After the Tohoku earthquake in March 2011, Japan was in a seemingly impossible situation. A tremendous amount of conventional generation capacity, including the entire nuclear fleet, was unavailable, and the country faced the risk of power cuts during summer consumption peaks.

But miraculously, or seemingly so, in just a few short weeks Japan managed to avert the rolling power cuts that many believed inevitable. Even more impressive, the Japanese have turned these emergency measures into lasting solutions.

So how'd they do it without forcing people back to the Stone Age? Japan overcame this daunting task by tapping the cheapest and most widely available source of energy: energy efficiency and conservation.

Much of the electricity savings were initially driven by a popular movement known as "Setsuden" ("saving electricity"). This movement emerged to encourage people and companies to conserve energy and prevent rolling power cuts. Simple measures such as increasing temperatures in homes and offices, "thinning" lighting by removing some of the bulbs and tubes, shutting down big screens and cutting exterior lighting enabled Japan to dramatically reduce power demand almost overnight (albeit at the cost of a small amount of personal comfort).

In addition to these measures, the dress code in offices was eased to reduce the need for AC, while commercial facilities were audited to identify potential savings.

These temporary measures have proven to have long-term impact. They've dramatically increased the awareness of energy use and energy efficiency, and large companies are running high-profile efficiency programs. Consequently, power consumption never rebounded with GDP growth because energy-conscious practices became ingrained. More importantly, there is huge potential for technical measures to reduce energy use even further.

More surprising is how far off pundits were about the impact. Some made dire predictions about the need to replace the nuclear fleet with "cheap coal" (a myth we debunked here). A combination of commonsense energy savings measures that began as temporary behavioral changes have led to permanent efficiency gains. In the process, the Japanese people, and its business community, proved the punditry wrong.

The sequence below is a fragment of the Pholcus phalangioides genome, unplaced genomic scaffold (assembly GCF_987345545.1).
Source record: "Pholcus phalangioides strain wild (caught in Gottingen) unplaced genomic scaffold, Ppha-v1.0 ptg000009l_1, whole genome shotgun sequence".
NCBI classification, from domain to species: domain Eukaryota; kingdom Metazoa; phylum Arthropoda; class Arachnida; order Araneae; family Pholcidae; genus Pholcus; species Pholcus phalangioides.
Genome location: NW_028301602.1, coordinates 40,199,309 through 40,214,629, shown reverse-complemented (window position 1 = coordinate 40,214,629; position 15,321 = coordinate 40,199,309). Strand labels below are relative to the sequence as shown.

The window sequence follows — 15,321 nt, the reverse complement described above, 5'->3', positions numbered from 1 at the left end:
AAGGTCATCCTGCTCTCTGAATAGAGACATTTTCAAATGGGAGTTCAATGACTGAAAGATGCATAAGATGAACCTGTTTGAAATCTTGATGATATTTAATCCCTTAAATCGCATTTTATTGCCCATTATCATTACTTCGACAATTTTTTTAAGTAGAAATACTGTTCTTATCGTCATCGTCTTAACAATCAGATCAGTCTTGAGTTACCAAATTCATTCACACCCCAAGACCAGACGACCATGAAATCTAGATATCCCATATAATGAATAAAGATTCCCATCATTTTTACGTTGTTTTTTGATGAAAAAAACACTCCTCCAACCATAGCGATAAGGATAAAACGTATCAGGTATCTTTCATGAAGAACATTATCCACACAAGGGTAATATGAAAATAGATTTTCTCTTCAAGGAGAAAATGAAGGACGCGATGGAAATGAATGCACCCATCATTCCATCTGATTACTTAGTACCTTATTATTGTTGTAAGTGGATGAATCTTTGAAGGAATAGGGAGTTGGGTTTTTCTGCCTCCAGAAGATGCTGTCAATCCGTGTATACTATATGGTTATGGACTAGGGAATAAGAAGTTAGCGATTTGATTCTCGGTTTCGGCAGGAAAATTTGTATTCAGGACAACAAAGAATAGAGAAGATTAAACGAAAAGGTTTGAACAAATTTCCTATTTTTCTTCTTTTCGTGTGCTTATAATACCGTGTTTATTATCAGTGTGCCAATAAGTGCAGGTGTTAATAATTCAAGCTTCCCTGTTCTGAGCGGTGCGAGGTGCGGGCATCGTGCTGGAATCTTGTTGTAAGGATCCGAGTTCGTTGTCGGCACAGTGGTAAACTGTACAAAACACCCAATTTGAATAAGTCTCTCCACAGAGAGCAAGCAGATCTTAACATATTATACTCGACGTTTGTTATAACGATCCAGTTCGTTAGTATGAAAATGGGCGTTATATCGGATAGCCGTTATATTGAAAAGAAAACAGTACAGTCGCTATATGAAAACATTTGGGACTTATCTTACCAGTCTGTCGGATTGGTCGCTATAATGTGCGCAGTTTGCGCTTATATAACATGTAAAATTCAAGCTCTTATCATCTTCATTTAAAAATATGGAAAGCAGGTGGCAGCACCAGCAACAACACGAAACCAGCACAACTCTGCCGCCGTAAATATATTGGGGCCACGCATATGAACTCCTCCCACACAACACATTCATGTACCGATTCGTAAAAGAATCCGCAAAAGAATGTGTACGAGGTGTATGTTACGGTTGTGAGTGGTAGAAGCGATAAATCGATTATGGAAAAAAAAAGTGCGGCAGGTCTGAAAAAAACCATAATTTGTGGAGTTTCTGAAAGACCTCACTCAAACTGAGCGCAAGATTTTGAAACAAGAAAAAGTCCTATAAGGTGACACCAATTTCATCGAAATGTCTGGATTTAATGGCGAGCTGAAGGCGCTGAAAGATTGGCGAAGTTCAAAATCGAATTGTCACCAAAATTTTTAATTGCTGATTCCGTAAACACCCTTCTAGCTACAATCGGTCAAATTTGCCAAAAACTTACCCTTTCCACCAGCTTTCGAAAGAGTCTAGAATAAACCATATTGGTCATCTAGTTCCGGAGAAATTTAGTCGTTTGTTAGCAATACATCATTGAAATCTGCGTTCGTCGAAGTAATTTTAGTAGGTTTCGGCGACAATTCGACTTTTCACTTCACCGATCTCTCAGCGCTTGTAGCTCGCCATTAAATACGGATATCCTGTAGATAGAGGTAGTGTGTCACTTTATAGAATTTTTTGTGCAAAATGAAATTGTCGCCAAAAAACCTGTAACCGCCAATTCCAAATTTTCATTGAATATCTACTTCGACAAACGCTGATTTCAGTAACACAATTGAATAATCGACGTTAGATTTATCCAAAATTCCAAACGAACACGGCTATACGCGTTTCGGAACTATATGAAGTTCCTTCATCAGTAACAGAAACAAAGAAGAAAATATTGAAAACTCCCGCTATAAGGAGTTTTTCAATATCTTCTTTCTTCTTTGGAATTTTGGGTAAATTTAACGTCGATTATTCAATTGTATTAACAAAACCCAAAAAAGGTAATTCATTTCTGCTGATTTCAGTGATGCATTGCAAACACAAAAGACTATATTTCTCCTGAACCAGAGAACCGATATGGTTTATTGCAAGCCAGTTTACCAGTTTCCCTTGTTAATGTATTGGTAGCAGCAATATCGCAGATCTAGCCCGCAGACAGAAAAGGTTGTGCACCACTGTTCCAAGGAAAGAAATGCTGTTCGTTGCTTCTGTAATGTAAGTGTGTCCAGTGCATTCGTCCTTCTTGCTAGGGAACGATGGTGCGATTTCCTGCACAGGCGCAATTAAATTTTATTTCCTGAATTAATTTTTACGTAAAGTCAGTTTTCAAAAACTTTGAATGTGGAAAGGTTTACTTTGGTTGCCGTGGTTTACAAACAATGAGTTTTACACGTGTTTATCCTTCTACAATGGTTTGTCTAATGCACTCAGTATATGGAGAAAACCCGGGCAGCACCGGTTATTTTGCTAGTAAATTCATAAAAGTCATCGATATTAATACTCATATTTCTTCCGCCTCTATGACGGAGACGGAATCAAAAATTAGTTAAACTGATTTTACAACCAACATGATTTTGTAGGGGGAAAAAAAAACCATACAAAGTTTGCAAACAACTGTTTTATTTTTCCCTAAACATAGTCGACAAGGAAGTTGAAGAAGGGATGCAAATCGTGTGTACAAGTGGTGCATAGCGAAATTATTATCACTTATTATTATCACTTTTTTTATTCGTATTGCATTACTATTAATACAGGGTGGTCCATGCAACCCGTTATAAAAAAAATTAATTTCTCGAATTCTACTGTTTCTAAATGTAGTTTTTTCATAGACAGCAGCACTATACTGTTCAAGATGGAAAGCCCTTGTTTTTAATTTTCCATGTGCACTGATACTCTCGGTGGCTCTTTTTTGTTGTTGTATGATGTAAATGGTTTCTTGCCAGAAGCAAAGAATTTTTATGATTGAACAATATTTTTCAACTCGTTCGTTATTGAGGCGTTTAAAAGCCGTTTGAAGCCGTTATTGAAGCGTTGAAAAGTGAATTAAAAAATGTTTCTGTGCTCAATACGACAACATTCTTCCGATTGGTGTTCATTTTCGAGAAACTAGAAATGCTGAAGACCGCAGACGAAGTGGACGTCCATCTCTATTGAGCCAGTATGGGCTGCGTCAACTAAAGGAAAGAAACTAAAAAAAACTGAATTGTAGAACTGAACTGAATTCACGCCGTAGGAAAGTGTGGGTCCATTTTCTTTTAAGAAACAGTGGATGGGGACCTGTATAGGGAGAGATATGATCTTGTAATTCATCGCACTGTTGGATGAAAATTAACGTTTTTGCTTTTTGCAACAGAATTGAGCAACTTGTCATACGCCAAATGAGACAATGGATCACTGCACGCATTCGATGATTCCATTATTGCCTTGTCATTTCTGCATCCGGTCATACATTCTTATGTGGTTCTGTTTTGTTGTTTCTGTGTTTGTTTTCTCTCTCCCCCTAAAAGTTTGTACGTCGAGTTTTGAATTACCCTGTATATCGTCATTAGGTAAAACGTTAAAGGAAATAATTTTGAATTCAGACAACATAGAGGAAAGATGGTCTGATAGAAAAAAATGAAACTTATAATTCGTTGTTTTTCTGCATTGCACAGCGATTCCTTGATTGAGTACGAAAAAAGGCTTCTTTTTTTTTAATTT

The key lesson from the Japanese experience is that coal plant construction is simply too slow to be relevant in the modern world, where resiliency is highly valued. To cope with rapid loss of generation capacity, Japan needed fast, nimble and modular 21st-century solutions. That means efficiency and clean energy. Despite major hurdles to deploying these solutions -- mostly due to a complete absence of renewable energy policies prior to Fukushima -- solar power surged in 2013, blowing away earlier predictions.

In contrast, coal power projects proposed in the wake of Fukushima are still sitting on the drawing board. By the time these plants are on-line, the output could be rendered obsolete due to the rapidly dropping price of renewable energy. Worse, these investments lock Japan into a volatile international coal market. Japan could learn from India's recent imported coal debacle -- the disastrous Tata Mundra project -- to understand what that market can do to energy security.

Energy security is important. But aligning energy investments with the need to address climate is an even more pressing concern. Replacing half of the nuclear fleet with efficiency and the other half with fossils (mostly gas) is not enough for an advanced country like Japan.

Global greenhouse gas emissions need to peak quickly, and Japan must begin reducing its emissions. The easiest and most important step it can take is giving up on the premise that new coal plants are needed. 


Lauri Myllyvirta is an international campaigner with Greenpeace. Justin Guay is director of the Sierra Club's international coal program.